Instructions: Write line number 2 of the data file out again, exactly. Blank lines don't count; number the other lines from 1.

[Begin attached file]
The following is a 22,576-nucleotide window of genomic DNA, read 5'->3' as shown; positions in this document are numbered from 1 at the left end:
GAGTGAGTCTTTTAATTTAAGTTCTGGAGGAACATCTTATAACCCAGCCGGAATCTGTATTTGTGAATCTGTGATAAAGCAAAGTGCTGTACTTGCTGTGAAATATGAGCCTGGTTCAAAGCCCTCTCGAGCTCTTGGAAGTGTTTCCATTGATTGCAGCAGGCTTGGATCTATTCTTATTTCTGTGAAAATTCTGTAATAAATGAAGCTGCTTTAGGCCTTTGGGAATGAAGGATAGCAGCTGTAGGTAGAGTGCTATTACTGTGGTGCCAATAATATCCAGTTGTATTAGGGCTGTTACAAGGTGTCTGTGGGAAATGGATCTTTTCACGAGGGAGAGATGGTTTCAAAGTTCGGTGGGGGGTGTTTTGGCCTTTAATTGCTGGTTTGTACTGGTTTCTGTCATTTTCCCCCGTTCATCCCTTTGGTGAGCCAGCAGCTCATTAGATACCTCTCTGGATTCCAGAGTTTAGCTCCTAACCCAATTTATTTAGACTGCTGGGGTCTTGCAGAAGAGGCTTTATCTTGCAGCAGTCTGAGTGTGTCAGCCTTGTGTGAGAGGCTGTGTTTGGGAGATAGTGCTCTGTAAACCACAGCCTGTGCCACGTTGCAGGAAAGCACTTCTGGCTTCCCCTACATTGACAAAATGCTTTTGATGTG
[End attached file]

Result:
GAGTGAGTCTTTTAATTTAAGTTCTGGAGGAACATCTTATAACCCAGCCGGAATCTGTATTTGTGAATCTGTGATAAAGCAAAGTGCTGTACTTGCTGTGAAATATGAGCCTGGTTCAAAGCCCTCTCGAGCTCTTGGAAGTGTTTCCATTGATTGCAGCAGGCTTGGATCTATTCTTATTTCTGTGAAAATTCTGTAATAAATGAAGCTGCTTTAGGCCTTTGGGAATGAAGGATAGCAGCTGTAGGTAGAGTGCTATTACTGTGGTGCCAATAATATCCAGTTGTATTAGGGCTGTTACAAGGTGTCTGTGGGAAATGGATCTTTTCACGAGGGAGAGATGGTTTCAAAGTTCGGTGGGGGGTGTTTTGGCCTTTAATTGCTGGTTTGTACTGGTTTCTGTCATTTTCCCCCGTTCATCCCTTTGGTGAGCCAGCAGCTCATTAGATACCTCTCTGGATTCCAGAGTTTAGCTCCTAACCCAATTTATTTAGACTGCTGGGGTCTTGCAGAAGAGGCTTTATCTTGCAGCAGTCTGAGTGTGTCAGCCTTGTGTGAGAGGCTGTGTTTGGGAGATAGTGCTCTGTAAACCACAGCCTGTGCCACGTTGCAGGAAAGCACTTCTGGCTTCCCCTACATTGACAAAATGCTTTTGATGTG